I recently got my rental agreement officially reviewed by a RE lawyer (yay) and he suggested a clause he sees a lot is “repairs under $50 are responsible by the tenant” or a number similar to $50.
Who does this and what is your success/response from said clause? It sounds like a great idea in that it eliminates the need to answer every little repair request but also, minor cost items that can cause major damage (such as a leaky shut off valve) can then go unfixed by the tenant causing bigger issues in the long run! Others opinions are greatly appreciated!
I don't do this for 2 reasons:
1. It creates an incentive for tenants to not report small maintenance problems (that can become big maintenance problems when not addressed quickly) and
2. I can't remember a time when I paid for a repair that was under $50. A service call costs me $75-95 per visit depending on the vendor.
Good maintenance of the properties is one of my personal points of pride. I want my tenants to know that I am a good, responsive landlord so they feel all warm and fuzzy paying me big bucks every month. Maintenance is not a hassle - it is part of the job, and landlords who can't be bothered by it make me look good.
It is your property and you are responsible for it. If a tenant does the damage, they pay for it regardless; but other regular maintenance is your responsibility.
Its really up to you, it's a contractual relationship so you can arrange it as you see fit. As to what makes sense, you might ask some reputable property managers in your area how they address the issue.
My CA PM requests that tenants change light bulbs, batteries and filters (although he checks these items once a year himself on annual walkthroughs), but won't let them touch anything else. My OH PM is a more flexible and deals with these things tenant by tenant on an ad hoc basis.
Both methods have always operated efficiently so I let the PMs proceed accordingly.
If my tenant is handy and knows what he/she is doing, I'll offer a slight discount in rent for taking care of the minor repair. The tenant will want it done the right way and has incentive to do it right away. But again, there has to be a relationship and trust there. Some tenants can't change a light bulb.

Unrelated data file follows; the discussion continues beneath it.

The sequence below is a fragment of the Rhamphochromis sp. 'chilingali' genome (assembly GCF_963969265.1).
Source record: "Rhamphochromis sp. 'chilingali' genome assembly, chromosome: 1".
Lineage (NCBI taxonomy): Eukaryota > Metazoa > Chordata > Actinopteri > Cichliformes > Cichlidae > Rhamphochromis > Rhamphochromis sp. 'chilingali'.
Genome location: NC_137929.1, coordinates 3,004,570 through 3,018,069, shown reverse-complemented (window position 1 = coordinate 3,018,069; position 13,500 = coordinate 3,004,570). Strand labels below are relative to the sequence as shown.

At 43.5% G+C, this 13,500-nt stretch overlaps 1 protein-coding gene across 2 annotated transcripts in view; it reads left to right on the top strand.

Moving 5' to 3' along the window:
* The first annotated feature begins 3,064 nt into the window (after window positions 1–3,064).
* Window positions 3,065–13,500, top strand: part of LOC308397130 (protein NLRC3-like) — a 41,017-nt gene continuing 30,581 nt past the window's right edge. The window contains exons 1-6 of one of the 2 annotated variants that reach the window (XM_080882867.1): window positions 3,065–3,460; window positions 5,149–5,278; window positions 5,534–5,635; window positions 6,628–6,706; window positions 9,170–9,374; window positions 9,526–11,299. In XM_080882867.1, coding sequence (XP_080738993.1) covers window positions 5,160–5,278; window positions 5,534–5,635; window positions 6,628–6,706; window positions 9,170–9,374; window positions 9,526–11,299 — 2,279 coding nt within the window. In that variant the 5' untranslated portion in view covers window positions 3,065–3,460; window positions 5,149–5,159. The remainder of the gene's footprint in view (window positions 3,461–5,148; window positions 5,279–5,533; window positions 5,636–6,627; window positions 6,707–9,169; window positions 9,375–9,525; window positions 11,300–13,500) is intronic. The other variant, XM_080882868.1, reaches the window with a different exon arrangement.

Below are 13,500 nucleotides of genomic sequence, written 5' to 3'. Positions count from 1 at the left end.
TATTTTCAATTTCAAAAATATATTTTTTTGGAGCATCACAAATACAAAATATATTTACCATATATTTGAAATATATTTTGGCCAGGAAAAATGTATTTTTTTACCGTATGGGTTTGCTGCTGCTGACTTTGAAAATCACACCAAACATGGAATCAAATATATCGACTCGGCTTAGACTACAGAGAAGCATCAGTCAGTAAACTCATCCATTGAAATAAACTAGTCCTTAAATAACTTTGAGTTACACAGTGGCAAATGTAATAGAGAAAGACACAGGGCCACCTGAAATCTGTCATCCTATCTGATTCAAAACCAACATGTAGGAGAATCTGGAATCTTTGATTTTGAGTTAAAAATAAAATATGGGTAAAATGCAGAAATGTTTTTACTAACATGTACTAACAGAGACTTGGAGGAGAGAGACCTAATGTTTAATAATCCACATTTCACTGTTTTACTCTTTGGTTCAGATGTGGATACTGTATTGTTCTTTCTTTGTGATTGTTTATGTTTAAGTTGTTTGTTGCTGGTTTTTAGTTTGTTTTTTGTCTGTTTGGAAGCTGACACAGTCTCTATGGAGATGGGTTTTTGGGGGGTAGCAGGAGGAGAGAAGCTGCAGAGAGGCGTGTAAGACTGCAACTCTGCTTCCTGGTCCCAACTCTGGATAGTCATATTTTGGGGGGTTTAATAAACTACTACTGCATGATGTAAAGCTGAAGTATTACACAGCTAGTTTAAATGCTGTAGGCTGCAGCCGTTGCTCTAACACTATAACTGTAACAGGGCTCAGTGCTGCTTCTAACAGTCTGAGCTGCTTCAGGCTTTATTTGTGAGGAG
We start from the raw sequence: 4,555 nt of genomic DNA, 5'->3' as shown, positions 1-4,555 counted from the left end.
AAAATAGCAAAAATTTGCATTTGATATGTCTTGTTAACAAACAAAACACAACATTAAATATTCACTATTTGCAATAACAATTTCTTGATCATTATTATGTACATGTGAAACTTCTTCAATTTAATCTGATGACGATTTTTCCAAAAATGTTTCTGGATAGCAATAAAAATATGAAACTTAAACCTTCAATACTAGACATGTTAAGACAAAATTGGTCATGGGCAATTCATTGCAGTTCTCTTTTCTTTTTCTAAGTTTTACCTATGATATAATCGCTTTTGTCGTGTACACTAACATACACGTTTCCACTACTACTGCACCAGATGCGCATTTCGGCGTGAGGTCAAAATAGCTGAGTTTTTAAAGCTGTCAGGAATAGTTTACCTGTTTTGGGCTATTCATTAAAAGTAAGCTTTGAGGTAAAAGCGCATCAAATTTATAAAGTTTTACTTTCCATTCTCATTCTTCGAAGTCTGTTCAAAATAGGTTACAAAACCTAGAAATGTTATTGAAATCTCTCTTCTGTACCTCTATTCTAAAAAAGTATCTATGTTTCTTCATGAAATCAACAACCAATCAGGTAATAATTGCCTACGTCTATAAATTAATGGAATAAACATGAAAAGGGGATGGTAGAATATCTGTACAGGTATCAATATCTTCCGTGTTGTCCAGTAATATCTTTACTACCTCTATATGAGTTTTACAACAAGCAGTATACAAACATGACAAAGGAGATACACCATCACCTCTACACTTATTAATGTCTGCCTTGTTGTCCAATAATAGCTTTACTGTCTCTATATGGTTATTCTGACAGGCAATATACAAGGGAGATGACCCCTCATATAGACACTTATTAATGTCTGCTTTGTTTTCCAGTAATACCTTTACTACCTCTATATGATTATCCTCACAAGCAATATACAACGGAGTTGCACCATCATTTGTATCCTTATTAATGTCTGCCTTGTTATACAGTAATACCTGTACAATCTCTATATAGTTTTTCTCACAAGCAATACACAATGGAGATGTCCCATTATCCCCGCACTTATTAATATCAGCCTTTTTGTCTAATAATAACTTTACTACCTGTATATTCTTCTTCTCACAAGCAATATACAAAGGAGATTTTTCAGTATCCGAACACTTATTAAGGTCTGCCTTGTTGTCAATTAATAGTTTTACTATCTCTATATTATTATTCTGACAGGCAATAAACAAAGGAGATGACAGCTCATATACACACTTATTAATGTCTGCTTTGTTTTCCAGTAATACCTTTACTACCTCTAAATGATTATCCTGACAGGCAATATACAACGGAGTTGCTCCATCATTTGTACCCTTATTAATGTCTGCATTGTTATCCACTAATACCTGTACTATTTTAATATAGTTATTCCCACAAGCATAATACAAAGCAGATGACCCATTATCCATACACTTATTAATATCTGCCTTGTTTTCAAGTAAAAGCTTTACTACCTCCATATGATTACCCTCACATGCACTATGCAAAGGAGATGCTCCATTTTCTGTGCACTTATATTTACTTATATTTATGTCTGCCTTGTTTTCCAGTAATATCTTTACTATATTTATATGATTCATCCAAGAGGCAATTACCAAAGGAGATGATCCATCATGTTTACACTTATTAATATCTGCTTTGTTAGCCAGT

I've heard of the same "$50 clause" in leases of other investors but do not have it myself, may be I should. Nothing costs $50 anymore if a contractor repair is involved, so this is a just a "lightbulb clause" the way I see it. Don't bug me for a simple indoor/outdoor bulb - replace it yourself kinda thing.
@Joseph Gisler I have seen people talk about $50 or even $100 clause. I have also seen people refer to it as a deductible, so the tenant pays the first $50 towards any repair. Knowing how tenants think, I can see this lead to people not reporting problems. On the flip side it could get rid of nuisance calls. I usually trouble shoot pretty good over the phone or text, so I can work through those issues in a few minutes. I consider that part of my value as a landlord. If my attitude was "don't call me ever", those are the type of landlords people complain about.
As others mentioned, really nothing costs under $50 so it seems like an annoyance clause at best.
Something people forget is that one reason people rent is to avoid dealing with and paying for problems.
Do you really want your tenants doing work in your rental? Like others have said, there’s nothing that’s $50 anymore.. but-
Say the toilet fill valve goes bad. $13, they youtube it, and next thing you know you’ve got water spraying all over and down to the floor below. Then what...
It’s a big no thanks for me
@Joseph Gisler sounds like a great way for a small leak to turn into major water damage if you ask me. I encourage my tenants to tell me when something needs fixing as soon as possible so it doesn’t become a bigger problem. I would never expect any of them to tell me or take of something if they may have to pay for any of it, because not many tenants are going to voluntarily pay to fix anything on somebody else’s property. They’ll be much more likely to ignore it and let it get worse until it’s more than a $50 issue. Much better long term to stay on top of maintenance and repairs as the property owner in my opinion. I don’t find most tenants to be overly needy so it’s not usually an issue but when it is that can be addressed with a simple conversation about what is an appropriate maintenance call (sewage backed up into basement, tree fell on neighbors car, fridge died, etc.) and what isn’t (light bulbs, roommate drama, saw a big spider, etc.).